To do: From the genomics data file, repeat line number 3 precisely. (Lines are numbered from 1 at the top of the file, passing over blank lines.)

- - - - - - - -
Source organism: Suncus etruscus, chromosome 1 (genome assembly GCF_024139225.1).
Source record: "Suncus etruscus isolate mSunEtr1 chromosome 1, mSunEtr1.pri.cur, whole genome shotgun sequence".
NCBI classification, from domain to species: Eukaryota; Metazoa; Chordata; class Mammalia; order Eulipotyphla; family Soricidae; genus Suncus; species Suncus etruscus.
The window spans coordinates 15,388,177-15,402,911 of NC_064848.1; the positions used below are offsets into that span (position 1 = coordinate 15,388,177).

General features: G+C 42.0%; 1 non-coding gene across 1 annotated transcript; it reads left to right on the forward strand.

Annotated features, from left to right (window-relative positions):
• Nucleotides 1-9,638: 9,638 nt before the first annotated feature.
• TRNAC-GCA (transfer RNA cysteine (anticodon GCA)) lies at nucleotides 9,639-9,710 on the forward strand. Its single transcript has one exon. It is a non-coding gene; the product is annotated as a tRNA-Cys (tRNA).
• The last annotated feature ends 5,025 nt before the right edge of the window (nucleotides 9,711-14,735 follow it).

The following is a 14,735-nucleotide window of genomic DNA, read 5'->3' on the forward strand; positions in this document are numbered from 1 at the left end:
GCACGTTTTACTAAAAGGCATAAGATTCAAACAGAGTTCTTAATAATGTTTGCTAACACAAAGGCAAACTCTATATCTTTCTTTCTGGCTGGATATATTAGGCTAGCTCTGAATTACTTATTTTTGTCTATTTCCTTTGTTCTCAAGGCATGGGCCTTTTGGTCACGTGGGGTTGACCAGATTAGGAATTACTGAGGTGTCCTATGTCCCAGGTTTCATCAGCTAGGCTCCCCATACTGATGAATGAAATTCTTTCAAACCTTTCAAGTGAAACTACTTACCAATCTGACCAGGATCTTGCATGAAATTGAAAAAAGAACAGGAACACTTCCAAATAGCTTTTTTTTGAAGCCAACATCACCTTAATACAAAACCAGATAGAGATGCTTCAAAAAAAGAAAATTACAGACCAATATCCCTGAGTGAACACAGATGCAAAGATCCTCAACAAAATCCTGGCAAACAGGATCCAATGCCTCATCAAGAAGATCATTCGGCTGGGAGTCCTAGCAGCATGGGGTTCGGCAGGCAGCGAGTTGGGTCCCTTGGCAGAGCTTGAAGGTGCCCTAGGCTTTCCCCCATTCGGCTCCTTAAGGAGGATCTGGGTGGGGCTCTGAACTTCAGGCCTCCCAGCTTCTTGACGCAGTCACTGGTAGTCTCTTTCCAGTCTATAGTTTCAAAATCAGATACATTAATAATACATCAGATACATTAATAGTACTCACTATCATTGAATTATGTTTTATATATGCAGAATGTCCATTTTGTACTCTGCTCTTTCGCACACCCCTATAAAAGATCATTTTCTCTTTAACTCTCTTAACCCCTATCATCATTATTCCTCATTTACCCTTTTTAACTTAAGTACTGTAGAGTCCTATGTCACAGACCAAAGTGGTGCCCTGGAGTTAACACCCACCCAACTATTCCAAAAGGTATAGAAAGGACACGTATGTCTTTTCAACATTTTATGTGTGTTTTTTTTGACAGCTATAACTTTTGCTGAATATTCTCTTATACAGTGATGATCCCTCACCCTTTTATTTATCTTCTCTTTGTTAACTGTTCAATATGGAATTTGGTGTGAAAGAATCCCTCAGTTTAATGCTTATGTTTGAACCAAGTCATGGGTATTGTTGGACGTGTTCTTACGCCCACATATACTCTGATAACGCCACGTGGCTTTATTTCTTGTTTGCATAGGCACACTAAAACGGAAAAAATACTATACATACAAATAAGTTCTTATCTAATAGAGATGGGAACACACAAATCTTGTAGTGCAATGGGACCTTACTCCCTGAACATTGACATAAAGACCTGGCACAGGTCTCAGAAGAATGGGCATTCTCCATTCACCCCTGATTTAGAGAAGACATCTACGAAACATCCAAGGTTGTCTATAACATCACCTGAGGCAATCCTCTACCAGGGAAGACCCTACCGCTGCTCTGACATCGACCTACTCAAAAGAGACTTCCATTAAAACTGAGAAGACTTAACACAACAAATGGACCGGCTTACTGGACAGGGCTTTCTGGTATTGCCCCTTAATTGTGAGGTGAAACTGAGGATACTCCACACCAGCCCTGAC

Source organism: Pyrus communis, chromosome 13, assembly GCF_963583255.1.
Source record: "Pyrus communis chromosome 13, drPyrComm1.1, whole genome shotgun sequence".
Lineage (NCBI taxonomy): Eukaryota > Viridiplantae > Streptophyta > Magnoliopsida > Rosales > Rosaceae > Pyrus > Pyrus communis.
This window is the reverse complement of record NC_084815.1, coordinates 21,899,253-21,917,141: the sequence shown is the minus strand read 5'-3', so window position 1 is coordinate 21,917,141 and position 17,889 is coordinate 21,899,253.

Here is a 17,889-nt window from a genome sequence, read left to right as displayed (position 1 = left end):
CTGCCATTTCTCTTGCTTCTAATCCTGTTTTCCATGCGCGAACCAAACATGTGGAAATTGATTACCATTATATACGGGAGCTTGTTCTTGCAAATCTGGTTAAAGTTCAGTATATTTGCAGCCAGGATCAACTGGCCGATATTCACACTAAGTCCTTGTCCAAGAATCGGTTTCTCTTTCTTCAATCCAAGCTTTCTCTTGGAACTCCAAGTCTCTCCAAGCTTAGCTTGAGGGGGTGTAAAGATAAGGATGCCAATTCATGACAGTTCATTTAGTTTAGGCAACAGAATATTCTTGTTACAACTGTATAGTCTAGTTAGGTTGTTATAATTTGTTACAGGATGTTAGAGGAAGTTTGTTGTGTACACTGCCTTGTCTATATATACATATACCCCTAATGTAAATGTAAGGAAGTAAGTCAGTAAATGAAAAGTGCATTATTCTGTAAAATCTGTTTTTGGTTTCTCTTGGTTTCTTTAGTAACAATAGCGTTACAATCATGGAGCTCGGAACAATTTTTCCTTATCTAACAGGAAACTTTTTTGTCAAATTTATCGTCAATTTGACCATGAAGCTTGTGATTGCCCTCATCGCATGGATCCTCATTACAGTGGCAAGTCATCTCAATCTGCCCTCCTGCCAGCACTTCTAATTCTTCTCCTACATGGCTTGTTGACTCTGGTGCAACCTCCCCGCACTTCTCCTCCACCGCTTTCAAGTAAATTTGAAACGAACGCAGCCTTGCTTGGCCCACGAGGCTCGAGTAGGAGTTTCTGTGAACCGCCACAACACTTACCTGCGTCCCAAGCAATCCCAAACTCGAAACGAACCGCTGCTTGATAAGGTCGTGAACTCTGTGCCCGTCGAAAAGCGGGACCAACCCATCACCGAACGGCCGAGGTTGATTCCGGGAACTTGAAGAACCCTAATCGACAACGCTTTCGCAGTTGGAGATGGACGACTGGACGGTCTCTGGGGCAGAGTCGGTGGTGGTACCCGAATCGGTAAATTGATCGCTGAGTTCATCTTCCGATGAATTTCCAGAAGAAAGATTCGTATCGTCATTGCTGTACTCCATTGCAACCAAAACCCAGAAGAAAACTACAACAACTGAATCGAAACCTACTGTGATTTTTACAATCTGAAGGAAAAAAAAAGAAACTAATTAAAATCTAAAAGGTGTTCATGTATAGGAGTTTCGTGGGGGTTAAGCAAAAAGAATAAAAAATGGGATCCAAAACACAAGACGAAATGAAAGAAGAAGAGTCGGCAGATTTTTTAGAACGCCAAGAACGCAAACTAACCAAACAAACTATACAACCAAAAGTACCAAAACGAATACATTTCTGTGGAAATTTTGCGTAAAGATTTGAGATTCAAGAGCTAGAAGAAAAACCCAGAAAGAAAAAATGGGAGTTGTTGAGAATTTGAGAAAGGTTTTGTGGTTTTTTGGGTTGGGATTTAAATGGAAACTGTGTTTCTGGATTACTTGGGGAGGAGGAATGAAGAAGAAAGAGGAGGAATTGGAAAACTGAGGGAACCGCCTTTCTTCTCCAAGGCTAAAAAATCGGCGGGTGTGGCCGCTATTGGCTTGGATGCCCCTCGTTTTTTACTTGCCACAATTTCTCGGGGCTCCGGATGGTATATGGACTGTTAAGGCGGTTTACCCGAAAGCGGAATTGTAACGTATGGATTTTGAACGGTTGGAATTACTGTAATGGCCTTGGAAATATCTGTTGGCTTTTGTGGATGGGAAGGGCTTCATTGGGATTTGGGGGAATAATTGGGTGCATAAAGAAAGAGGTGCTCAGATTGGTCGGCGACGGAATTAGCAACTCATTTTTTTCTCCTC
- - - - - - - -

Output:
NCBI classification, from domain to species: Eukaryota; Metazoa; Chordata; class Mammalia; order Eulipotyphla; family Soricidae; genus Suncus; species Suncus etruscus.